Soon, Kiluron had lost sight of the other scouts.  They were going in three teams of two, entering from different sides to increase the odds that one of them would be able to get through and learn something of value, even if the other teams were detected.  He only knew where Doil was, creeping along just behind him, doing a decent job of staying silent, though it was evident he lacked training.  For that matter, Kiluron wasn’t moving nearly as silently as the scouts surely were.  If there was going to be a team that was discovered, it would probably be theirs.  It wasn’t a reassuring thought.

                They moved down the hill relatively quickly, slowing dramatically once they reached the bowl that cupped Heart City.  Kiluron had a knife ready in his hand, the metal blackened with soot to prevent any reflection.  He wore no armor.  Once inside the remains of the city, it became clear there was more still standing than it had seemed from above; that was good for cover, but it meant they would have to remain in the city longer, and get closer to their target before being able to learn anything.  From the edge, Kiluron could only guess at which direction would be the quickest way to the center of the city through the winding, maze-like streets.  To his paranoid eye, every wavering shadow cast by the tall grass was a man waiting around the corner to sound the alarm and end their lives.

                Moving so slowly it was painful, Kiluron and Doil made their way deeper into the city’s remains, winding around the outlines of once magnificent buildings and down the cracked and ragged remnants of paved roads as they sought the center.  Doil cast about himself constantly, as if worried that the city itself would attack them.  Recalling the stories and myths that kept even hardened outlaws from hiding in Heart City, Kiluron had to wonder if Doil’s wariness was well-founded.  Occasionally, they would come to an intersection, where they would have to make a decision and traverse it as quickly as possible.  Intersections were a death trap.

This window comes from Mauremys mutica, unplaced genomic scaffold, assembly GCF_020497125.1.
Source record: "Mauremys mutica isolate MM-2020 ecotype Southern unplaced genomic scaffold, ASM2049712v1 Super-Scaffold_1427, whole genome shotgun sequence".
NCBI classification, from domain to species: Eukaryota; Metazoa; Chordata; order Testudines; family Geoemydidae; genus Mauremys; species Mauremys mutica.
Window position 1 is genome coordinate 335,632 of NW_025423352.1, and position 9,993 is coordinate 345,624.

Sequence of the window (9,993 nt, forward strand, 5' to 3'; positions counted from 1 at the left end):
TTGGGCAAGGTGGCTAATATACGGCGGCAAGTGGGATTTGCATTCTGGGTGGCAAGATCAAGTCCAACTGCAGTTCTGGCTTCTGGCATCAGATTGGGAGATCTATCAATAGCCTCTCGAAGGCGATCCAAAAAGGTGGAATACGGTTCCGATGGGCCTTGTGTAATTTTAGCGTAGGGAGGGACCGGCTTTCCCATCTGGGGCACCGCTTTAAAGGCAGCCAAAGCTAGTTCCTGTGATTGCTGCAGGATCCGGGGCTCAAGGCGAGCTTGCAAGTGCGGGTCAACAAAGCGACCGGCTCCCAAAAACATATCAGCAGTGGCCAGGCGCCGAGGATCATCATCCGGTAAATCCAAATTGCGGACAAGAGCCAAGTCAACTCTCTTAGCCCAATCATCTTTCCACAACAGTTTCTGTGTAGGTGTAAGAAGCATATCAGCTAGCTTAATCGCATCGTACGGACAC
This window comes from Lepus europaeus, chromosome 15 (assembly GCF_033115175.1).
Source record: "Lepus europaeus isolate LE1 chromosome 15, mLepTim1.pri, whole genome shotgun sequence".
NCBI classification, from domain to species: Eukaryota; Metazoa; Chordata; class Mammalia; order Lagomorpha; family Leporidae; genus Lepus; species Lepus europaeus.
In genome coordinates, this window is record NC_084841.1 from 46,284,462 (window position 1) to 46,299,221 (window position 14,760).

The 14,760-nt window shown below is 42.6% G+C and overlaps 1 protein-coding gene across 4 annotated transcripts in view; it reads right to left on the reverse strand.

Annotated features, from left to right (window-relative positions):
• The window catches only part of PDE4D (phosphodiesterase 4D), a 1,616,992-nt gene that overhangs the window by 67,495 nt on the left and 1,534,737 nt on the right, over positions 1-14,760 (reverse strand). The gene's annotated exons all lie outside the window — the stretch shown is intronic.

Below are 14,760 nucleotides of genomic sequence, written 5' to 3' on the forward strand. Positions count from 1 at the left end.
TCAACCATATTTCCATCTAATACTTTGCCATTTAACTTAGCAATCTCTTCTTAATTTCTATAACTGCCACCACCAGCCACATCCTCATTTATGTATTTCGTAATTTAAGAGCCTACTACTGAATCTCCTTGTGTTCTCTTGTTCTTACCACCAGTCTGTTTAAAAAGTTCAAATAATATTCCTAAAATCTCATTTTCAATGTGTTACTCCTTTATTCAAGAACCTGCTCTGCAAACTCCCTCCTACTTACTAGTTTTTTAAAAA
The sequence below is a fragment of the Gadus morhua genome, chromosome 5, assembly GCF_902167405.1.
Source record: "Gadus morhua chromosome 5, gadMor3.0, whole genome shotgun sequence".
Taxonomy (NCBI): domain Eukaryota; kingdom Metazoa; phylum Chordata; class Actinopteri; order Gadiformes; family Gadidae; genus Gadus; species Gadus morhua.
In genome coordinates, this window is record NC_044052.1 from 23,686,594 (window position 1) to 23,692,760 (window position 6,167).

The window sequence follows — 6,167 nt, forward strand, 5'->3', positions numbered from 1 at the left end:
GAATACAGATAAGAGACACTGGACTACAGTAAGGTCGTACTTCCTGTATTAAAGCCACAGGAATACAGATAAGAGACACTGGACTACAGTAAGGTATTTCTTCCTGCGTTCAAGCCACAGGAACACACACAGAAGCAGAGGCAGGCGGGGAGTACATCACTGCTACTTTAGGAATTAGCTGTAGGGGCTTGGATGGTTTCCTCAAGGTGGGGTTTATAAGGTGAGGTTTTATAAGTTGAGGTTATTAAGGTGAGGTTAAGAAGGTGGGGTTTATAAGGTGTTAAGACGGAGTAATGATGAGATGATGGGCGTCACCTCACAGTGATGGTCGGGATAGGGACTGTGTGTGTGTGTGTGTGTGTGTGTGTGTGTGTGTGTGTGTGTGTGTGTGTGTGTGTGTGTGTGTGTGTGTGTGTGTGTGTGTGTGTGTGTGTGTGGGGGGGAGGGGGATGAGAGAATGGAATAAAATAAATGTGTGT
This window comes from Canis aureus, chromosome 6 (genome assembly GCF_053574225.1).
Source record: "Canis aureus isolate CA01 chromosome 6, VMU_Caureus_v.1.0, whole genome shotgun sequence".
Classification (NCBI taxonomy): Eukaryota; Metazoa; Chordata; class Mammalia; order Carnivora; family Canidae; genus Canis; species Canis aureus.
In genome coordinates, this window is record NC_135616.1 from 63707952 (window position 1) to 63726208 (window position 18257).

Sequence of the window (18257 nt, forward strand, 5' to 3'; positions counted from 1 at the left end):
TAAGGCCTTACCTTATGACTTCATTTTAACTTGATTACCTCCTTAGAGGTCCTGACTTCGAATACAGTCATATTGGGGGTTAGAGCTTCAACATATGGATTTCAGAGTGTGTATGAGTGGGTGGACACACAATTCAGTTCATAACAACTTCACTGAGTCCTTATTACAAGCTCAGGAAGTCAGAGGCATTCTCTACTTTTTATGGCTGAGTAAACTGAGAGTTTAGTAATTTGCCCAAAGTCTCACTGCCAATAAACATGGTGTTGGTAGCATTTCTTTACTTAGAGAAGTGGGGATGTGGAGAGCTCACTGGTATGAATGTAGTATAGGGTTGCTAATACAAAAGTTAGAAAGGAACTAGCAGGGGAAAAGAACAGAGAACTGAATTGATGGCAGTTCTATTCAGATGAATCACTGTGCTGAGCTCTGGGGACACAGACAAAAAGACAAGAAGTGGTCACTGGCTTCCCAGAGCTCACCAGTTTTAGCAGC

The city had been laid out roughly in a wheel and spoke pattern, with the main roads being concentric circles expanding from the center of the city, connected by other major roads that ran directly from the center of the city to its outer edge.  There were countless minor roads between these, however, and Kiluron didn’t dare use the major roads; if the roads were being watched or patrolled, it would be the major roads.  Instead, they stuck to the side streets, wending their way as best they could.  That task had seemed simple enough when examining the city’s layout from the surrounding hills, but now in the midst of it, the task became far more daunting.  Kiluron could only hope they were actually making progress towards the city’s heart.

                Their only sign that they were approaching the center of the city was the steady shrinking of the blocks of side streets through which they were winding.  Doil noticed that many of the buildings nearer the center of the city had been much larger, based on their remains and the much smaller number of side streets.  Kiluron darted out from behind a wall to cross one of the concentric roads, Doil a step behind, and nearly collided with a man in dark clothing.  In the darkness, Kiluron saw the man’s eyes widen, his mouth opening to call an alarm as he brought his sword to bear.  Kiluron’s knife was faster than the man’s sword, but not his shout.  Swearing under his breath, Kiluron yanked the knife, now free of soot, from the man, and sprinted for the cover of the next set of side streets.

                Crouching in the cover of what must have once been a basement, Kiluron and Doil paused to catch their breath.  No other adversaries were apparent, but the shout of alarm was being taken up from other places now in response to the dead man’s call.  Kiluron hoped that the other teams had already gotten in and were on their way out.  A successful infiltration now that the camp was on alert was much less likely.  Still, they had no choice but to try.  Kiluron wondered who the Prime would choose to be the new Sub-Prime if he died.

                “Alright,” Kiluron hissed at Doil, “We’ve lost the advantage of surprise, and stealth is all but impossible now.  Our only hope is to be fast.  We’ll split up – that’ll improve the chances that one of us will get through.  I’ll go over this wall and head in – you got to the next spoke, that way, and head inward.  Move as fast as you can.  Understood?”

                Doil nodded, hoping he had it in him to run that much.